In Bush we trust?

Scott Laderman

Do you trust George W. Bush? It’s a simple question, really. It’s also not just rhetorical.

According to a report in The New York Times, the White House believes that much of its case for escalating the U.S. war against Iraq will rely on “asking Americans to place blind faith in the administration.” As one senior official disclosed, “It really comes down to whether or not the country trusts President Bush’s judgment, knowing that he knows a lot more than the country knows.”

Let’s start with the obvious: Does Bush in fact know a lot more than you and me? (And I’m not talking here about how to properly construct a sentence or correctly identify the political leadership of Canada.)

Time and again we have been told by the president and those speaking on his behalf that “a mountain of evidence” exists, confirming Iraq’s possession of weapons of mass destruction. The evidence is “persuasive and overwhelming.” Tony Blair, reportedly acting at the behest of the Bush administration, announced last September, even insisting that Iraq was capable at that time of launching chemical and biological weapons with a mere 45 minutes notice.

A few months earlier Secretary of Defense Donald Rumsfeld was singing the same tune. “They have them, and they continue to develop them, and they have weaponized chemical weapons,” he declared. “They’ve had an active program to develop nuclear weapons. It’s also clear that they are actively developing biological weapons. I don’t know what other kinds of weapons would fall under the rubric of weapons of mass destruction, but if there are more, I suspect they’re working on them, as well.”

So does this “persuasive and overwhelming” evidence actually exist? Thus far the United Nations has found no biological or chemical agents to substantiate the hawks’ claims. Faced with this quandary, the Bush administration conceded over the weekend that it was having difficulty presenting its case against Iraq. The major problem, officials admitted, is that proof of Iraq’s weapons stockpiles is “heavily inferential and circumstantial.” In other words, the White House has no conclusive evidence to support its earlier assertions. When Iraq at one point denied its present weapons capability, Rumsfeld – sounding almost like a third grader – retorted, “If you want to know a world-class liar, it’s Saddam Hussein.” How, then, should we characterize Rumsfeld and his ilk?

Another question: Does Iraq present a threat to the United States? Employing a rich arsenal of ominous soundbites – it is Hussein’s “intention to continue his murderous ways” and his “militaristic intentions,” for example – the administration’s message, repeated incessantly, has been unmistakable. But is it true?

Not according to the CIA. In a closed congressional hearing on Oct. 2, a senior official of the CIA “judged the likelihood of Mr. Hussein’s initiating an attack in the foreseeable future as ‘low,’ ” The New York Times reported. However, should the United States initiate a war against Iraq, the agency concluded, the Ba’athist dictator would feel “much less constrained” in employing the chemical and biological arsenal he is said to possess.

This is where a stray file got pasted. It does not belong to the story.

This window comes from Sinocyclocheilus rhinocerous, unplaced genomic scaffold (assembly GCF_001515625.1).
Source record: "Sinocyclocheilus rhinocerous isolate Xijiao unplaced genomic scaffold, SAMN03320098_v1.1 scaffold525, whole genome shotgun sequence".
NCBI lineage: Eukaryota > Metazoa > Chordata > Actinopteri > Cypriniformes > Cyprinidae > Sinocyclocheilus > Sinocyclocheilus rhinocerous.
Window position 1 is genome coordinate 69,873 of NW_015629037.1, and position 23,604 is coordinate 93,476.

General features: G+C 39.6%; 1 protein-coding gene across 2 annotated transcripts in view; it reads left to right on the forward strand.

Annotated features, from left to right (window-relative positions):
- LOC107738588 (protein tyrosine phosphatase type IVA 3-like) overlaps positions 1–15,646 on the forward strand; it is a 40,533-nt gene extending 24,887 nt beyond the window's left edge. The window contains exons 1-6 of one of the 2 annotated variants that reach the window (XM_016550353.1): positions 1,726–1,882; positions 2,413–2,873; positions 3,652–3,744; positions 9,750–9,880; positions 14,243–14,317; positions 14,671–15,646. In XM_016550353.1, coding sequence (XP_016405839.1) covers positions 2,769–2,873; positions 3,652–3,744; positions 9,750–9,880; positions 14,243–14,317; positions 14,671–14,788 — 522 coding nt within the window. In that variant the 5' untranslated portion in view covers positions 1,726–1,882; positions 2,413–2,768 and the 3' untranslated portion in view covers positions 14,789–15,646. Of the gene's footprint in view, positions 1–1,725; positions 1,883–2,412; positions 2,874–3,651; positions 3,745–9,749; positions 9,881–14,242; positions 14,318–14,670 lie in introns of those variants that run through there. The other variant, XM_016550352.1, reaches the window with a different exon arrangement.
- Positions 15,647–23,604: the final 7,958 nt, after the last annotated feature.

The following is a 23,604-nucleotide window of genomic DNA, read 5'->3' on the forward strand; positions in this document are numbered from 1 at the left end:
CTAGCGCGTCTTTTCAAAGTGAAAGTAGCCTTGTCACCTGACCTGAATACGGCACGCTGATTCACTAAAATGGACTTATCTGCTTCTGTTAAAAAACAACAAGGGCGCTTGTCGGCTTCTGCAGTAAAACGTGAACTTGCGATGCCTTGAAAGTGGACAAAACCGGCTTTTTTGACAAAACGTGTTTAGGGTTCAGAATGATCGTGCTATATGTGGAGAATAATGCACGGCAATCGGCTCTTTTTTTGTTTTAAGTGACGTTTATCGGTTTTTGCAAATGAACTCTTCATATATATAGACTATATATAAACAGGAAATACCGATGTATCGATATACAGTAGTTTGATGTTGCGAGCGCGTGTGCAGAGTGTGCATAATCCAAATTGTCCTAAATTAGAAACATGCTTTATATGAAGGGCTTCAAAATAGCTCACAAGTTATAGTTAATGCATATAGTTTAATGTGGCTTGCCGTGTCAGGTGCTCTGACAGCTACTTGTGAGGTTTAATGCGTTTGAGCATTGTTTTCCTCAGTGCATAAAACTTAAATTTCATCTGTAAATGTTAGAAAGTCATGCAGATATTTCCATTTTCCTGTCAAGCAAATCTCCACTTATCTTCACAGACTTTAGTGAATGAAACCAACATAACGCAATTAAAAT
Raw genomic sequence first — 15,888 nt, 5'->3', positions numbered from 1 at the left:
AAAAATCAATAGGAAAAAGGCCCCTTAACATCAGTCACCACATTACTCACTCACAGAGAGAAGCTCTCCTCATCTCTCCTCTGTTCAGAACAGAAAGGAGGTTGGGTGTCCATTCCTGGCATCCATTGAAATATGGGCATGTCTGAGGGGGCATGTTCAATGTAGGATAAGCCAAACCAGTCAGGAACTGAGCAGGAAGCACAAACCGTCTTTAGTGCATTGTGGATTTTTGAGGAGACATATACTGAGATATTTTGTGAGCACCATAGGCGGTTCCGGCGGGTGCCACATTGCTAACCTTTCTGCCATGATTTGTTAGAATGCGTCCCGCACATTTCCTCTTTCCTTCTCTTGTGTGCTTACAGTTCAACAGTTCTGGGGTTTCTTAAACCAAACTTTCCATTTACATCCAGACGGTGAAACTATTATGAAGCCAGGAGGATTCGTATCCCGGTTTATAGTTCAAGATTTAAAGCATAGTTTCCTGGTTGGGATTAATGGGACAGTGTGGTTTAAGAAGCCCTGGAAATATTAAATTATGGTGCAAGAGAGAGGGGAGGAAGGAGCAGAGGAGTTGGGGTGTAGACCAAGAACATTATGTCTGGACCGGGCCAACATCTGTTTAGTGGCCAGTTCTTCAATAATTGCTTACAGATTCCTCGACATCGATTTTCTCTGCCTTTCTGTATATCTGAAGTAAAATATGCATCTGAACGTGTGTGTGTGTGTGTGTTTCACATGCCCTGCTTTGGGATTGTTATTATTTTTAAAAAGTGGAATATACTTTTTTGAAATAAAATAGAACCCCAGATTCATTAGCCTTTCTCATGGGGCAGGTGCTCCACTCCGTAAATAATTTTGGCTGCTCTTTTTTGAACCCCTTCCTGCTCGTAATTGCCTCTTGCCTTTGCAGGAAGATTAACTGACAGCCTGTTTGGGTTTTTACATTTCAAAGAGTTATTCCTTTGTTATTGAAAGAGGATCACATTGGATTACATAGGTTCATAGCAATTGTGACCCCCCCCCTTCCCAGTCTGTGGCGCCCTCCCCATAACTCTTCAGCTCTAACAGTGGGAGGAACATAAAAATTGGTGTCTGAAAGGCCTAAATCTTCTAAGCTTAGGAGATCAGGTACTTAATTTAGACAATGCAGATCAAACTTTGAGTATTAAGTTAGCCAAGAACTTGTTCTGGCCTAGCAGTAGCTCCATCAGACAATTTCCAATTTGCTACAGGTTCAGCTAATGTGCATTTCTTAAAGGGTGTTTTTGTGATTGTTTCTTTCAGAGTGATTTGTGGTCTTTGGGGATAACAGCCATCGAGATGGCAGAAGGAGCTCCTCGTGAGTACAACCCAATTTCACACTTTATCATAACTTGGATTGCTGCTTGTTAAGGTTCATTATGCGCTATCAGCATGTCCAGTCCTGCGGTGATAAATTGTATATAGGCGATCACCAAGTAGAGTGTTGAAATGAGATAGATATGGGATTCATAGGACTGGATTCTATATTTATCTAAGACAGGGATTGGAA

Consider then the president’s logic. According to the White House, the United States must attack Iraq because Iraq would attack the United States if the United States attacked Iraq. It makes perfect sense, doesn’t it?

This record has placed most U.S. citizens in a difficult position. On the one hand, their distrust of the Iraqi government is well founded. Saddam Hussein has been responsible for countless heinous atrocities, and the notion that he should be trusted to be forthright and honest is absurd. On the other hand, the Bush administration has expressed its consistent hostility toward international law – which is, it must be recalled, the “supreme law of the land” under Article 6 of the Constitution – and has demonstrated an utter disregard for the truth. It, too, should not be trusted.

Fortunately, we need not rely on the word of either of these outlaw regimes. A team of U.N. inspectors is presently working to establish a credible accounting of Iraq’s forbidden weapons programs. It must be allowed to continue.

But this is not enough. Consistent with U.N. Resolution 687, the disarmament of Iraq must be merely the first step in ridding the Middle East as a whole of weapons of mass destruction. (Of course, it is imperative that any monitoring and eventual disarmament also extend to the United States, Russia, China and other countries in possession of these odious arms.) This would mean divesting Israel of its nuclear and suspected chemical arsenal as well as ensuring that other regional powers, such as Iran, be prevented from acquiring the same.

This is an ambitious but crucial undertaking that will require considerable multilateral cooperation. The proposed alternative – a U.S.-led war in Iraq that the United Nations estimates might result in 500,000 casualties and “the outbreak of diseases in epidemic if not pandemic proportions” – is unthinkable. Tragically, with each passing day the United States is squandering the international goodwill necessary to achieve a peaceful settlement to the Iraq crisis. At the same time, support for U.S. foreign policy worldwide has reached a virtual nadir. Yet, the president will insist tonight, the course of action he is pursuing will only make us safer.

I don’t trust George W. Bush to tell the truth, and I certainly don’t trust him with my life. Do you?

Scott Laderman’s biweekly column appears alternate Tuesdays.

He welcomes comments at [email protected].

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